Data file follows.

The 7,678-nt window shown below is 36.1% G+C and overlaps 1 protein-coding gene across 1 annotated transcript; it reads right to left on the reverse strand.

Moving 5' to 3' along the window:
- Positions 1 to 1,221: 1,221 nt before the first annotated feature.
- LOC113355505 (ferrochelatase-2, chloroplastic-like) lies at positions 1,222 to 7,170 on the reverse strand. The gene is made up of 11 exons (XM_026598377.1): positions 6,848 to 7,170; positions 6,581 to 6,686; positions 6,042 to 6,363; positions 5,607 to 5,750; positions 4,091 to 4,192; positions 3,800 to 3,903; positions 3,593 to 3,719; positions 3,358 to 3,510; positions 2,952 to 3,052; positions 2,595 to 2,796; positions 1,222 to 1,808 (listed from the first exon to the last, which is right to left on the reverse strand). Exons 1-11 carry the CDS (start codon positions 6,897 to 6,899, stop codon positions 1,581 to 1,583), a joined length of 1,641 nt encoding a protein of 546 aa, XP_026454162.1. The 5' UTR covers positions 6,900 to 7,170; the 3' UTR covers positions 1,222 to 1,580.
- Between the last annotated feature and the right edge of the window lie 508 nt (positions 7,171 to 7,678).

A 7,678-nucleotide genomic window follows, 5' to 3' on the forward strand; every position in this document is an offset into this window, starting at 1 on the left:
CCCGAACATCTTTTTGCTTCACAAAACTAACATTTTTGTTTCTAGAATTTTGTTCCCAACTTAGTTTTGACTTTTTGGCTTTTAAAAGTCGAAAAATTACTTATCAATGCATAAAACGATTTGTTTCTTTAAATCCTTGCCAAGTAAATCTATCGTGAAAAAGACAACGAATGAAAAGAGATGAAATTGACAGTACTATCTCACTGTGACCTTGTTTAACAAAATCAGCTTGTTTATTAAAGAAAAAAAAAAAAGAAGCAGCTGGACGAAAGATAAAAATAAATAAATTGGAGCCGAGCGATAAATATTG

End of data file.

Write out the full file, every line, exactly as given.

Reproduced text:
The 7,678-nt window shown below is 36.1% G+C and overlaps 1 protein-coding gene across 1 annotated transcript; it reads right to left on the reverse strand.

Moving 5' to 3' along the window:
- Positions 1 to 1,221: 1,221 nt before the first annotated feature.
- LOC113355505 (ferrochelatase-2, chloroplastic-like) lies at positions 1,222 to 7,170 on the reverse strand. The gene is made up of 11 exons (XM_026598377.1): positions 6,848 to 7,170; positions 6,581 to 6,686; positions 6,042 to 6,363; positions 5,607 to 5,750; positions 4,091 to 4,192; positions 3,800 to 3,903; positions 3,593 to 3,719; positions 3,358 to 3,510; positions 2,952 to 3,052; positions 2,595 to 2,796; positions 1,222 to 1,808 (listed from the first exon to the last, which is right to left on the reverse strand). Exons 1-11 carry the CDS (start codon positions 6,897 to 6,899, stop codon positions 1,581 to 1,583), a joined length of 1,641 nt encoding a protein of 546 aa, XP_026454162.1. The 5' UTR covers positions 6,900 to 7,170; the 3' UTR covers positions 1,222 to 1,580.
- Between the last annotated feature and the right edge of the window lie 508 nt (positions 7,171 to 7,678).

A 7,678-nucleotide genomic window follows, 5' to 3' on the forward strand; every position in this document is an offset into this window, starting at 1 on the left:
CCCGAACATCTTTTTGCTTCACAAAACTAACATTTTTGTTTCTAGAATTTTGTTCCCAACTTAGTTTTGACTTTTTGGCTTTTAAAAGTCGAAAAATTACTTATCAATGCATAAAACGATTTGTTTCTTTAAATCCTTGCCAAGTAAATCTATCGTGAAAAAGACAACGAATGAAAAGAGATGAAATTGACAGTACTATCTCACTGTGACCTTGTTTAACAAAATCAGCTTGTTTATTAAAGAAAAAAAAAAAAGAAGCAGCTGGACGAAAGATAAAAATAAATAAATTGGAGCCGAGCGATAAATATTG